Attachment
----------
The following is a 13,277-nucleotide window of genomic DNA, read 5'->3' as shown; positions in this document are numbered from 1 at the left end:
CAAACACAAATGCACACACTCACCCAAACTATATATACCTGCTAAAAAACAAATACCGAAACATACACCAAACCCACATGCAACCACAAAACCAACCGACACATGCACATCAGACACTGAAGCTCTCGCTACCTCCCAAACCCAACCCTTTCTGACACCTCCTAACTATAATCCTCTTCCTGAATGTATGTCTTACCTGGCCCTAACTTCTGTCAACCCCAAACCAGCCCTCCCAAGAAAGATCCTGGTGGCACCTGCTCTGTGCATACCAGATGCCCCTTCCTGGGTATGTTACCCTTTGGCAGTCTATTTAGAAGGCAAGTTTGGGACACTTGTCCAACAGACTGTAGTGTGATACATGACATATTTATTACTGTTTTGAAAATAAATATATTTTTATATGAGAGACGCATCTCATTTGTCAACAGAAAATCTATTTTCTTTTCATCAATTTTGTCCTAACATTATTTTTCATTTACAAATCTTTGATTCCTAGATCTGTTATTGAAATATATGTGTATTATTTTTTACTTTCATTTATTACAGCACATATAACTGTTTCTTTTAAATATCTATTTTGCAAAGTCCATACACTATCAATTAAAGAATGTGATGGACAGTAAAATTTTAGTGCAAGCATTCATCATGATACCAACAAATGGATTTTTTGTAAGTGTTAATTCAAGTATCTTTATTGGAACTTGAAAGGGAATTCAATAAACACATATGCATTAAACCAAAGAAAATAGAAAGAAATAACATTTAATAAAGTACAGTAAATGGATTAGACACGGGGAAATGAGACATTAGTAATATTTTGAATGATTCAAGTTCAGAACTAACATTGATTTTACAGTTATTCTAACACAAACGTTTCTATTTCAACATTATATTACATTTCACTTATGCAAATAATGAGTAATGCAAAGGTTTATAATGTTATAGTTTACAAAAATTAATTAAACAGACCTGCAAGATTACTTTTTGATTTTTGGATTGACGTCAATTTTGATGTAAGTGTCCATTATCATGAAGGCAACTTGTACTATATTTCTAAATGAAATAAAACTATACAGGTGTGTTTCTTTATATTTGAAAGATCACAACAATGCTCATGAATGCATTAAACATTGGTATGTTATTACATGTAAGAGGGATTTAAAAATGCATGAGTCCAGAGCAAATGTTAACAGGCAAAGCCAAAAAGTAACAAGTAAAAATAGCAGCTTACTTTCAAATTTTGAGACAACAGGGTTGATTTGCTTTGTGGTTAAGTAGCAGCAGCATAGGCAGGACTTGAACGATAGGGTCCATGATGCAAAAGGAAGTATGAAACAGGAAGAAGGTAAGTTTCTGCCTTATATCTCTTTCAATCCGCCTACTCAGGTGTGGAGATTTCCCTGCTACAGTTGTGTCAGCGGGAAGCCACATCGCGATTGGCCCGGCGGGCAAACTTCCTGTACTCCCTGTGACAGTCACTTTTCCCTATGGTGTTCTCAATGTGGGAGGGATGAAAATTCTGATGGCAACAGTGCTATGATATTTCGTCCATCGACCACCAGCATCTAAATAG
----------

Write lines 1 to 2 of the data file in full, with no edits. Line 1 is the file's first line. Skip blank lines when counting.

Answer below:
The following is a 13,277-nucleotide window of genomic DNA, read 5'->3' as shown; positions in this document are numbered from 1 at the left end:
CAAACACAAATGCACACACTCACCCAAACTATATATACCTGCTAAAAAACAAATACCGAAACATACACCAAACCCACATGCAACCACAAAACCAACCGACACATGCACATCAGACACTGAAGCTCTCGCTACCTCCCAAACCCAACCCTTTCTGACACCTCCTAACTATAATCCTCTTCCTGAATGTATGTCTTACCTGGCCCTAACTTCTGTCAACCCCAAACCAGCCCTCCCAAGAAAGATCCTGGTGGCACCTGCTCTGTGCATACCAGATGCCCCTTCCTGGGTATGTTACCCTTTGGCAGTCTATTTAGAAGGCAAGTTTGGGACACTTGTCCAACAGACTGTAGTGTGATACATGACATATTTATTACTGTTTTGAAAATAAATATATTTTTATATGAGAGACGCATCTCATTTGTCAACAGAAAATCTATTTTCTTTTCATCAATTTTGTCCTAACATTATTTTTCATTTACAAATCTTTGATTCCTAGATCTGTTATTGAAATATATGTGTATTATTTTTTACTTTCATTTATTACAGCACATATAACTGTTTCTTTTAAATATCTATTTTGCAAAGTCCATACACTATCAATTAAAGAATGTGATGGACAGTAAAATTTTAGTGCAAGCATTCATCATGATACCAACAAATGGATTTTTTGTAAGTGTTAATTCAAGTATCTTTATTGGAACTTGAAAGGGAATTCAATAAACACATATGCATTAAACCAAAGAAAATAGAAAGAAATAACATTTAATAAAGTACAGTAAATGGATTAGACACGGGGAAATGAGACATTAGTAATATTTTGAATGATTCAAGTTCAGAACTAACATTGATTTTACAGTTATTCTAACACAAACGTTTCTATTTCAACATTATATTACATTTCACTTATGCAAATAATGAGTAATGCAAAGGTTTATAATGTTATAGTTTACAAAAATTAATTAAACAGACCTGCAAGATTACTTTTTGATTTTTGGATTGACGTCAATTTTGATGTAAGTGTCCATTATCATGAAGGCAACTTGTACTATATTTCTAAATGAAATAAAACTATACAGGTGTGTTTCTTTATATTTGAAAGATCACAACAATGCTCATGAATGCATTAAACATTGGTATGTTATTACATGTAAGAGGGATTTAAAAATGCATGAGTCCAGAGCAAATGTTAACAGGCAAAGCCAAAAAGTAACAAGTAAAAATAGCAGCTTACTTTCAAATTTTGAGACAACAGGGTTGATTTGCTTTGTGGTTAAGTAGCAGCAGCATAGGCAGGACTTGAACGATAGGGTCCATGATGCAAAAGGAAGTATGAAACAGGAAGAAGGTAAGTTTCTGCCTTATATCTCTTTCAATCCGCCTACTCAGGTGTGGAGATTTCCCTGCTACAGTTGTGTCAGCGGGAAGCCACATCGCGATTGGCCCGGCGGGCAAACTTCCTGTACTCCCTGTGACAGTCACTTTTCCCTATGGTGTTCTCAATGTGGGAGGGATGAAAATTCTGATGGCAACAGTGCTATGATATTTCGTCCATCGACCACCAGCATCTAAATAG